Harriet Tubman Memorial (Boston)

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Harriet Tubman Memorial
Harriet Tubman Memorial, Boston (front).jpg
ArtistFern Cunningham
Year1999 (1999)
Typebronze
LocationBoston, Massachusetts
Coordinates42°20′36″N 71°04′41″W / 42.34335°N 71.07811°W / 42.34335; -71.07811Coordinates: 42°20′36″N 71°04′41″W / 42.34335°N 71.07811°W / 42.34335; -71.07811

The Harriet Tubman Memorial, also known as Step on Board, is located in Harriet Tubman Park in the South End neighborhood of Boston, Massachusetts.[1] It honours the life of abolitionist Harriet Tubman. It was the first memorial erected in Boston to a woman on city-owned property.[2]

The memorial is a 10-foot tall bronze sculpture by artist Fern Cunningham and depicts Tubman leading a small group of people. She holds a Bible under her right arm.[1] The figures are backed by a vertical slab, on the reverse of which is a diagram of the route Tubman took when accompanying passengers on the Underground Railroad, and several quotes by and about Tubman.

The inscription on the back of the memorial reads:

Step On Board
HARRIET ROSS TUBMAN
1820 - 1913

Go Down Moses, Way Down in Egypt's Land,
Tell Old Pharoah - Let My People Go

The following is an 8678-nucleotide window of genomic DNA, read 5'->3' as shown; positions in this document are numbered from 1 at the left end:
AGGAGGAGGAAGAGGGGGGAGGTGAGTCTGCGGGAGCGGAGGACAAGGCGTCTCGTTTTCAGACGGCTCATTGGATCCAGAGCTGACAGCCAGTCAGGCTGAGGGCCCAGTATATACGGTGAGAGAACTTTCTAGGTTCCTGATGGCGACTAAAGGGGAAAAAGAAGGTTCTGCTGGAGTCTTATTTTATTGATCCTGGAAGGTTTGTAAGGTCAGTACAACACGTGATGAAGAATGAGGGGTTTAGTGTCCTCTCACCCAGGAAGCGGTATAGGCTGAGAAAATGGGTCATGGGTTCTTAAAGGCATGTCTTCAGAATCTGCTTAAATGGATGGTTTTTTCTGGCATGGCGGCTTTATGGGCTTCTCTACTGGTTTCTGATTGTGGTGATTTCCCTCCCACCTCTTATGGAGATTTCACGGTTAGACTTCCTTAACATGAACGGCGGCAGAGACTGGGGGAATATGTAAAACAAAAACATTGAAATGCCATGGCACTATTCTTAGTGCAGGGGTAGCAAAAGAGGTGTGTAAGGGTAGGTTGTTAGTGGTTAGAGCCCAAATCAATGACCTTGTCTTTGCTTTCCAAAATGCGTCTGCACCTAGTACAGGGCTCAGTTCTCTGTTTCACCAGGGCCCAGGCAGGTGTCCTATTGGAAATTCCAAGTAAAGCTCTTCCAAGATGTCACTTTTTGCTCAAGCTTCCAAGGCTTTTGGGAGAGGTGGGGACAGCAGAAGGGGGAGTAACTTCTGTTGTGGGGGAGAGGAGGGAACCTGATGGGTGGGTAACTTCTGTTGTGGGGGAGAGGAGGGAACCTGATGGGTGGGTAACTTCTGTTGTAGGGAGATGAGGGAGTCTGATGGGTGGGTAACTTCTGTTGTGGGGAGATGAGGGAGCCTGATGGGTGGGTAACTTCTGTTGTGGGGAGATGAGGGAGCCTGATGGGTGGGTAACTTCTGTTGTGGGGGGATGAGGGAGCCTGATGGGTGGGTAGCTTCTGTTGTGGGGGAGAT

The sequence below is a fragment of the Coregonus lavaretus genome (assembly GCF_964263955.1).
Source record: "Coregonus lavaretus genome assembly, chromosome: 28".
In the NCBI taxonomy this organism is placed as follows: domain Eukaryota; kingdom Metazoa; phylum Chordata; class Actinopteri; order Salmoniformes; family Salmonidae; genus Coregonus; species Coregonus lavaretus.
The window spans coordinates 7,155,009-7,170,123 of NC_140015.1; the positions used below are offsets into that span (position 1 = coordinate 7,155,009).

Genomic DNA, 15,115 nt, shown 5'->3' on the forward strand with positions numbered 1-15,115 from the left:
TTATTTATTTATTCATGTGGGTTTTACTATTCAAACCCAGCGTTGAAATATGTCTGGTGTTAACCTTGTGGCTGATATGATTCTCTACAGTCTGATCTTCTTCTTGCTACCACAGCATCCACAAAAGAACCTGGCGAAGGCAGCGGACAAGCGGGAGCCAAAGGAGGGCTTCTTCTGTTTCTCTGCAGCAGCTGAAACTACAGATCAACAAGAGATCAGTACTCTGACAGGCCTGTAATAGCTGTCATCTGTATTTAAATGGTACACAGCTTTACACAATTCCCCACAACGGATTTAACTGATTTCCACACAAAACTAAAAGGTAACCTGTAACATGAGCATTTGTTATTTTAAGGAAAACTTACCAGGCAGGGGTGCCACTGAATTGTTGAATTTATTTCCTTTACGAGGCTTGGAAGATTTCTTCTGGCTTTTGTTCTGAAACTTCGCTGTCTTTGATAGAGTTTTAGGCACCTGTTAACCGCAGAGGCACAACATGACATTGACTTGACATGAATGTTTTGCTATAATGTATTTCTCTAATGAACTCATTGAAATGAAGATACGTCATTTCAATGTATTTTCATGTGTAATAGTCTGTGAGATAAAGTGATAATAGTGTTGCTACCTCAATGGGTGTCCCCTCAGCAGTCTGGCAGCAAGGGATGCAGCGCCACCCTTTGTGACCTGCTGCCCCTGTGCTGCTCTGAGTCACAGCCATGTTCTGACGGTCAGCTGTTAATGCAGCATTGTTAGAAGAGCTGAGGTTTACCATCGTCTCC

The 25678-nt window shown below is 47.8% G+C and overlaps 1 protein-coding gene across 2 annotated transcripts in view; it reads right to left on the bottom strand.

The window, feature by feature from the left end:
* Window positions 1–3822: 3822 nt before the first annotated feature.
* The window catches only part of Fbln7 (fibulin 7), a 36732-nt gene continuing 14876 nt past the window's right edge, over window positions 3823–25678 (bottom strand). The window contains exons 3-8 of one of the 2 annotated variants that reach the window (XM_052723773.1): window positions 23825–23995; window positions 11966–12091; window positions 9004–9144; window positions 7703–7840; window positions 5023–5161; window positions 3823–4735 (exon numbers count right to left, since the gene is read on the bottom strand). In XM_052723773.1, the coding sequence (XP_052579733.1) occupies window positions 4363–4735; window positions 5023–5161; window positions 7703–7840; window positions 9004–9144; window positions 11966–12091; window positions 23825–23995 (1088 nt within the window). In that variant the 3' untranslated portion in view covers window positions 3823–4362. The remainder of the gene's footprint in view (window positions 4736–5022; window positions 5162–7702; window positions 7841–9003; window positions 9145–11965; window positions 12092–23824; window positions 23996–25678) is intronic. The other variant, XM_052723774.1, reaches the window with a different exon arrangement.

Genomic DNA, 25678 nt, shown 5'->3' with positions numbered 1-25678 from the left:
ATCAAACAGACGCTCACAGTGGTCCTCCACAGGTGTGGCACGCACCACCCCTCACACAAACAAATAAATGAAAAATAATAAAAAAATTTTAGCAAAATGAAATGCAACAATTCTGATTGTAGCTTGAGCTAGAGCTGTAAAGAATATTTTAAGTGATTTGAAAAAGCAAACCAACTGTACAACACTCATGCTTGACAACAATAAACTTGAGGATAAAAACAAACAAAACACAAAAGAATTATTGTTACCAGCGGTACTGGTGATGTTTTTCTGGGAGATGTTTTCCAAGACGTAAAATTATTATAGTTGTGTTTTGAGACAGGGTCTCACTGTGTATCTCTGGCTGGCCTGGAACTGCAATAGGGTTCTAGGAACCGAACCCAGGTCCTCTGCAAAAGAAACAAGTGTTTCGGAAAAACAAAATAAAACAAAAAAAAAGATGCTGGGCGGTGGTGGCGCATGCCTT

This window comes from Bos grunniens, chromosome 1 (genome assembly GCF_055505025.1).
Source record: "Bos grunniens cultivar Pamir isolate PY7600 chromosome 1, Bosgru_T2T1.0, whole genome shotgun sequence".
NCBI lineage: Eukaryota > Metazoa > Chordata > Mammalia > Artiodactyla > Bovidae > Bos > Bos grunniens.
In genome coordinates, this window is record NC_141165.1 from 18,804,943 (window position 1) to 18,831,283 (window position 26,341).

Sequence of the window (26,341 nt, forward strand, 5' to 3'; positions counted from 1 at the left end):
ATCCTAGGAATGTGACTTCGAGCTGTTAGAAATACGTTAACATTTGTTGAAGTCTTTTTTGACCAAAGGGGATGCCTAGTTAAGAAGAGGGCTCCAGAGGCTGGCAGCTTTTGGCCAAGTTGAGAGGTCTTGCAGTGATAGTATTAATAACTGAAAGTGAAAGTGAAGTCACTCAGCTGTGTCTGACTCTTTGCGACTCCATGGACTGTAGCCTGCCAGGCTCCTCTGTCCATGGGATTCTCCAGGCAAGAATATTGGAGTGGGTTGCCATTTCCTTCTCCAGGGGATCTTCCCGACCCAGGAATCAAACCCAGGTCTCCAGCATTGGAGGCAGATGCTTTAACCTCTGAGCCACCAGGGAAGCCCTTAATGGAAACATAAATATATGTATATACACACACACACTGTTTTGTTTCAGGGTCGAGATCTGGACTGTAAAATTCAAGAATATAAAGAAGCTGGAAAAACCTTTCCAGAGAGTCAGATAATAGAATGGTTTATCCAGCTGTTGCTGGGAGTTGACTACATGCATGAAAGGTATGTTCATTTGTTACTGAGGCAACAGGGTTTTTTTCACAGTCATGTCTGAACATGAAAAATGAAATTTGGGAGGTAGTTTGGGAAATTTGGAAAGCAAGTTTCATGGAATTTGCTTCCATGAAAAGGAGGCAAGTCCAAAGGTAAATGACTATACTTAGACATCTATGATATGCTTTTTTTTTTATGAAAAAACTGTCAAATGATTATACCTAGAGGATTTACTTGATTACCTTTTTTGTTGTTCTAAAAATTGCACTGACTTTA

There are two things I've got a right to,
and these are death or liberty. One or another
I mean to have. No one will take me back alive.
              —Harriet Tubman

The midnight sky and the silent stars have been the
witnesses of your devotion to freedom and of your heroism.
              —Frederick Douglass

Tell my brothers to be always watching unto prayer,
and when the good old ship of Zion comes along,
to be ready to step aboard.
              —Harriet Tubman

She expected deliverance when she prayed,
unless the Lord had ordered otherwise.
              —Sarah Bradford

Locations along the Underground Railroad are shown along an arc: Canada, Rochester, Syracuse, Albany, New York City, Philadelphia, Delaware, and Maryland.

References[edit]

  1. ^ a b "Step on Board / Harriet Tubman Memorial » Public Art Boston". www.publicartboston.com. Retrieved 2016-04-01.
  2. ^ "Basic Black". www.wgbh.org. Retrieved 2016-04-01.